I admit that after grocery shopping or hitting up the U-pick berry farm, I’m often too tired to do anything besides get my fresh blueberries into the fridge. Over the years I’ve read all the tips for washing and storing blueberries— soak them in a water-vinegar bath, buy a special fruit wash, line glass containers with paper towels—but none of them stuck with me.
Lucky for me, after speaking with two experts at the University of Maine, I can officially confirm my do-nothing technique is actually best for storing blueberries.
Why You Should Not Wash Your Blueberries Before Storing
Lily Calderwood, Ph.D. is a wild blueberry specialist and Assistant Professor of Horticulture at The University of Maine. She walked me through the growing, harvesting, and cleaning process for blueberries. Unlike other berries, blueberries have a natural protective coating that appears as an opaque gray-white layer on the outside of the berries.
“(Blueberries) are covered in a waxy coating called ‘bloom’,” Dr. Calderwood told me via email, “fresh pack and fresh frozen growers preserve (this coating) because they are not washed.” Thanks to their protective coating, blueberries actually stay fresher longer if they aren’t rinsed or washed before storing, but they should be washed just before eating.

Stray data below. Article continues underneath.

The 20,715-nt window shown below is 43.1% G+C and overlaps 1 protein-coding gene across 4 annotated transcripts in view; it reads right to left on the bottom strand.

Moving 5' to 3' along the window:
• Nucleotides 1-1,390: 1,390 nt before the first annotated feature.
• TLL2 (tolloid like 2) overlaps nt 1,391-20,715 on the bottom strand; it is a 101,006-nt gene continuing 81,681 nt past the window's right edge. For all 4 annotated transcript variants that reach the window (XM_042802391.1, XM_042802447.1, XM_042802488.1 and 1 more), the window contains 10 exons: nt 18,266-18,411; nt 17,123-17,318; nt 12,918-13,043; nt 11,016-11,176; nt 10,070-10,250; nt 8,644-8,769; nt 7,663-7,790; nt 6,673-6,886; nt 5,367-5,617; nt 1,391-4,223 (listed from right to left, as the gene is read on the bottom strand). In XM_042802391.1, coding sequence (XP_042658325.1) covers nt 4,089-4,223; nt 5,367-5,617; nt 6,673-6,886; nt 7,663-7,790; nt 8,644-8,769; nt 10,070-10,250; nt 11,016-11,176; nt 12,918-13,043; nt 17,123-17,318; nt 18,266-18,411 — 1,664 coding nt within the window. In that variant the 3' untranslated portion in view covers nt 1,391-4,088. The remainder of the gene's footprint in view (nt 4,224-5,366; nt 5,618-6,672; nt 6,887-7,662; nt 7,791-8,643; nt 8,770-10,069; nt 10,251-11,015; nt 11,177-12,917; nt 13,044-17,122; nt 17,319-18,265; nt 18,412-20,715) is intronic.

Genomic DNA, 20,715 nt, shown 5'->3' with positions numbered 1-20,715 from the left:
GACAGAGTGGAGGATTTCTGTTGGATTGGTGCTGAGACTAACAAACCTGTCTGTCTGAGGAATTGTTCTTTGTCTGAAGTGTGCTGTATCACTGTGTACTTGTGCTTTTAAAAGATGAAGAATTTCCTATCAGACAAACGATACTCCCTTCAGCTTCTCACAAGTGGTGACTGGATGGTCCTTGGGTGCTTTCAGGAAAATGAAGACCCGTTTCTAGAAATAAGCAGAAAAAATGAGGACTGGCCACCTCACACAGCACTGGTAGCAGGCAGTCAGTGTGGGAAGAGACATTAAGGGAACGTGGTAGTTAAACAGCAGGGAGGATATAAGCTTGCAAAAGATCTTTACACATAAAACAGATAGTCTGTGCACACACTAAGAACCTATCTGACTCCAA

The Best Way To Store Blueberries
I asked Calderwood’s colleague Kate McCarty, a food preservation expert at The University of Maine Cooperative Extension, about blueberry storage too—specifically her recommendations for keeping grocery store blueberries fresh for longer.
“Food washes are fine from a food safety standpoint but they may impact taste. Since blueberries do have that protective coating, the best thing you can do is inspect the clamshell for any mushed berries, remove them, and line the container with a little paper towel square to wick away moisture,” McCarty advised. “It is better to wash blueberries right before you plan to eat or cook them.”
As for freezing a haul of blueberries, you might bring home from a U-pick or farmers market in late summer, McCarty had some brilliant advice. “Sometimes I just stick the whole flat in the freezer when they are in abundance in August,” McCarty laughed, “but I don’t actually recommend that! Instead, measure the berries into portions you’ll use, like one cup for your favorite loaf cake or one pound for your favorite pie.”
The bloom coating of blueberries makes them almost non-stick, so McCarty only recommends freezing blueberries on a parchment paper-lined baking tray if you are really worried about sticking. “Most of the time a few cups in a zip top bag laid flat to freeze results in zero clumping.”
Of course, you can also preserve blueberries by making preserves like jams or jellies or canning blueberry pie filling, but I would much rather not heat the whole kitchen with a canning water bath when I can do nothing instead.